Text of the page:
The Mid-Season Resentment is Here
It’s mid-season and I’m tired.
That point is here. Some years it comes sooner and some years it comes later, but make no mistake, it always comes. You know the one I’m talking about? The week where all the pre-game jitters have settled down to the point they are almost non-existent. The Friday that I’m not overly nervous and my anxiousness is for the game to be over, not to start.
That point when resentment has set in and boils in my blood with every dirty dish, load of laundry, whine from my kids, and blade of grass I see on my floor. That Friday when I catch myself sending that “Good Luck tonight, babe!” text later in the day and with less enthusiasm than in weeks past.
It’s the week where I care less about wearing school colors to the game and prepping all my game-time necessities, because I’m more consumed with how tired I am. It’s the Friday that by mid-day I’m consider skipping out on the game altogether with a “the kids don’t feel well” excuse. That would be easier after all. I could put the kids to bed on time, and maybe have that elusive “me time” I hear my other mom friends talk about.
I am going to pull it together – I must. I’m going to take a shower and cry.
I’m going to allow myself to feel this resentment, feel the annoyance of doing it “all” alone, feel the anger of having to share my husband, and watching him give up time with his own child in order to spend it with fifty others. I’m going to give myself this time to feel the anger, because it’s valid.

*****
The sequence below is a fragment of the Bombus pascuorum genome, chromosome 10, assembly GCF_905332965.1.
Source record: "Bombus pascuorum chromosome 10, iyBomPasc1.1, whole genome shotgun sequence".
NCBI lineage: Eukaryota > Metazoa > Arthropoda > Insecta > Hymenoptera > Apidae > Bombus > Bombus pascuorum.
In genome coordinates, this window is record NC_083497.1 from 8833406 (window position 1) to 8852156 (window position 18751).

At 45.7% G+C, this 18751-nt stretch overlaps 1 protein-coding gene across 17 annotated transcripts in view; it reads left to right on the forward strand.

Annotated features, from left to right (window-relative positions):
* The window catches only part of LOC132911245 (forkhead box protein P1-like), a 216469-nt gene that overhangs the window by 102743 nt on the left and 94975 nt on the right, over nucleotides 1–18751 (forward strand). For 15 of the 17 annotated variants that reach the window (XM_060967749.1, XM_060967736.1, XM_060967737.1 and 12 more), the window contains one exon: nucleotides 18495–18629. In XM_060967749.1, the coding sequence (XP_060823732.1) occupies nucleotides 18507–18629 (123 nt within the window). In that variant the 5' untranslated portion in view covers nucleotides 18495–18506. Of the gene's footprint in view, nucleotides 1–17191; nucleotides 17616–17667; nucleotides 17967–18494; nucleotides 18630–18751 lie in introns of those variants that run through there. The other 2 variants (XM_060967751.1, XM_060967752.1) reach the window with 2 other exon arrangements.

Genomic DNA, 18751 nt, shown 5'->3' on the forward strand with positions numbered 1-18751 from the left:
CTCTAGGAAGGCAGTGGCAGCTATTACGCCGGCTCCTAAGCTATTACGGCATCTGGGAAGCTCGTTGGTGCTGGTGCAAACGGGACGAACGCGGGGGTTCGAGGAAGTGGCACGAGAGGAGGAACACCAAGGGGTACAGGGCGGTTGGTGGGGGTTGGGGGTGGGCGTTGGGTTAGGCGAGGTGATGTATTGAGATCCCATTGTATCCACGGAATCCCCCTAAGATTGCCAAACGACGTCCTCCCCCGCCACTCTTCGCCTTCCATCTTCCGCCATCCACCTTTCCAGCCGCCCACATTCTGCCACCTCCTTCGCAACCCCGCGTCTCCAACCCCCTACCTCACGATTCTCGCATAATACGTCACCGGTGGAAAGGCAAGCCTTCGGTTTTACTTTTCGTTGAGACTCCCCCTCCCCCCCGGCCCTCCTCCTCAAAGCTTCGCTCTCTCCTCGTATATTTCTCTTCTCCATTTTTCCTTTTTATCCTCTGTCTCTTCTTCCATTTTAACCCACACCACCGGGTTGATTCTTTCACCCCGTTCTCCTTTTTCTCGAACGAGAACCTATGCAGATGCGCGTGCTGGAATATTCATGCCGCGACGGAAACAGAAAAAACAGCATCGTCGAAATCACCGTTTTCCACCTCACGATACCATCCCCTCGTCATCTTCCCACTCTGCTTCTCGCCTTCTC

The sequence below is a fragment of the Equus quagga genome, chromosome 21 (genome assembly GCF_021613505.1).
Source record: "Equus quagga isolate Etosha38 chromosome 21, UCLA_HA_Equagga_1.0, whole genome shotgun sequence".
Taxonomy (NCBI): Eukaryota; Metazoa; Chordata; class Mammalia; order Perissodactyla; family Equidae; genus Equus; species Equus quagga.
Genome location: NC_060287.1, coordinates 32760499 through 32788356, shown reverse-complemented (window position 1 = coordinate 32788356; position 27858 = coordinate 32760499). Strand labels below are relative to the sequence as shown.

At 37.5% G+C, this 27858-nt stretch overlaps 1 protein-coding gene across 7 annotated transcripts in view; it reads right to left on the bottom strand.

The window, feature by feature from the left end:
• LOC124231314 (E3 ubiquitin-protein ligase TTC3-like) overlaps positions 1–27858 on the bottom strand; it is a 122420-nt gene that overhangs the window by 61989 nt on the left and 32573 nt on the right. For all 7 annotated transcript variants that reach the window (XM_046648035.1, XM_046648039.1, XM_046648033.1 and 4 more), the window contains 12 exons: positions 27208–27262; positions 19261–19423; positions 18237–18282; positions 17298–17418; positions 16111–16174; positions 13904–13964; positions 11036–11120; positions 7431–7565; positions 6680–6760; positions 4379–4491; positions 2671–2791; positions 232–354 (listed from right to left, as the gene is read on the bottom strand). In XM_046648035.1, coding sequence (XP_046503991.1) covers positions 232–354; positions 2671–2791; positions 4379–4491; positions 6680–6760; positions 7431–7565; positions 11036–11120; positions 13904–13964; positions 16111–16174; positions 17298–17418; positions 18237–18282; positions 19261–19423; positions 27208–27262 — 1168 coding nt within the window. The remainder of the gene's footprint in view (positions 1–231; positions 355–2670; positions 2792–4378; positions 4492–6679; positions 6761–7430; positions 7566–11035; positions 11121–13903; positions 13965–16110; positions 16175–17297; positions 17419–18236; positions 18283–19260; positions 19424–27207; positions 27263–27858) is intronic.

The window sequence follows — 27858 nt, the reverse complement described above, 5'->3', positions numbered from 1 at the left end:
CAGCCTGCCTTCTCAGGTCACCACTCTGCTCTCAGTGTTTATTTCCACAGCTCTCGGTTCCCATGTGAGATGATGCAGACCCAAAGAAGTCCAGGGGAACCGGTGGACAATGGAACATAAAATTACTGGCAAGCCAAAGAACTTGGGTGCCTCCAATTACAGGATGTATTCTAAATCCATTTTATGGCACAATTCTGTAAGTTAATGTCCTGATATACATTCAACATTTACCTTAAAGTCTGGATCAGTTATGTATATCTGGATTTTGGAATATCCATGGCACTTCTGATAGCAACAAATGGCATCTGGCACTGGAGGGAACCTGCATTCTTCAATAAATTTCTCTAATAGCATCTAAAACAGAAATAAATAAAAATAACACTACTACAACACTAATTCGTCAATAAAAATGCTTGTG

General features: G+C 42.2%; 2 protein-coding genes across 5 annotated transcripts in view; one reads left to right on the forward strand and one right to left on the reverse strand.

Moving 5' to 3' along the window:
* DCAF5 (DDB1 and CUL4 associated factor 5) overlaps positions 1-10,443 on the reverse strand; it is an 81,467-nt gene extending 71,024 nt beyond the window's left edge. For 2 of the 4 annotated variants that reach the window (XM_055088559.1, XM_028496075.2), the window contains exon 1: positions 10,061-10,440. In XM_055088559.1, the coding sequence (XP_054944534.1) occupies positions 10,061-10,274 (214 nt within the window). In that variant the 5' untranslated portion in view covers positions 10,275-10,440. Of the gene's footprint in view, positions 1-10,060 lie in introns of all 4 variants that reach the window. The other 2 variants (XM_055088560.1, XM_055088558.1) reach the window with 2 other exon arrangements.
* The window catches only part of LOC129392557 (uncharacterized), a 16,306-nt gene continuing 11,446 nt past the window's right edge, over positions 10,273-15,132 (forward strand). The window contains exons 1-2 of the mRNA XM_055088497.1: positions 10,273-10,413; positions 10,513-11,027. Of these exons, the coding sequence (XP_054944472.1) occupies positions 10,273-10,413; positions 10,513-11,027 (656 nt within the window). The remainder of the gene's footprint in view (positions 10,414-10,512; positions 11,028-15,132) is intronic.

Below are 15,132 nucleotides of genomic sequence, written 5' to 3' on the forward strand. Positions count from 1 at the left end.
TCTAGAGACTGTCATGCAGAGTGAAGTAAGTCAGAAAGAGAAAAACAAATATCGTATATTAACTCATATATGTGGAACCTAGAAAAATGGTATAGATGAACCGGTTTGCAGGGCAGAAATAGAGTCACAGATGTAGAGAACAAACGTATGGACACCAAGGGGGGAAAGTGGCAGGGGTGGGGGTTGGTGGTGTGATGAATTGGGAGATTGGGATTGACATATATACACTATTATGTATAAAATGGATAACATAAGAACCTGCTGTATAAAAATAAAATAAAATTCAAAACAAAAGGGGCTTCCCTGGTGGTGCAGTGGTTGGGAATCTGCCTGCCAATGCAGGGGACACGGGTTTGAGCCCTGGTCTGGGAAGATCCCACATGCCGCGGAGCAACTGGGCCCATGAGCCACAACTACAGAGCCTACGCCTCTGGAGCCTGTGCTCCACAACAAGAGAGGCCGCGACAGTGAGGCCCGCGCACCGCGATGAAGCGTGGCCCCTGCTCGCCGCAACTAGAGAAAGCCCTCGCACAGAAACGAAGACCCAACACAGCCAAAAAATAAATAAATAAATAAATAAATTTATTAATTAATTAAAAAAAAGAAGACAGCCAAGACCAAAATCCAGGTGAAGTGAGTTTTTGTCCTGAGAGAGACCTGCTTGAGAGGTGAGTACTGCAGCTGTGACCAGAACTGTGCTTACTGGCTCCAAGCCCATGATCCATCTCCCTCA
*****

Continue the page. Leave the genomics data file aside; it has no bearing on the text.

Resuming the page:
And when I turn off the water, I’m going to wipe away my tears. I’m going to sit in reflection of the joys the season has brought so far. The excitement on my husband’s face after a big, unexpected win. The squeal of my little boy running on the field after Daddy once the clock runs out. The text messages from players and parents on Saturday morning thanking my Coach for his hard work, believing in their child, or a thank you for his help and guidance on and off the field. And I’m going to remember that if I choose to have that “alone time” during game time – that’s ok and sometimes it’s needed – it will not come without a sting of guilt in the morning.
So, I smile because I have a front row seat to watching someone I love live out their dreams. Smile because the love of my life is changing the lives of young people each and every day. Smile because I’m a part of it (a big part) and I don’t know what I would do without my “football sons”. And smile because, yes, football season is almost over and I’ll finally have my husband back, and my children will once again have Daddy’s undivided attention.
During that season of life, tears will come again. The tears of aggravation. The aggravation of having him home…all. the. time. I’ll be ready for him to get back to the field house and on the sidelines where he has been called by a higher power to be. I’ll be relieved that first day of Spring practice.
So, if that’s you, and you’ve reached your point. It’s ok. We all do. This life is a cycle, highs and lows, wins and losses, joy and sadness; take them all in. Allow yourself to feel each one and don’t hide your feelings. Take it in stride, process it, then move on from it; because you’ve got a game to get to and your coach and those boys need you in the stands cheering for their victory. That victory after all, includes you.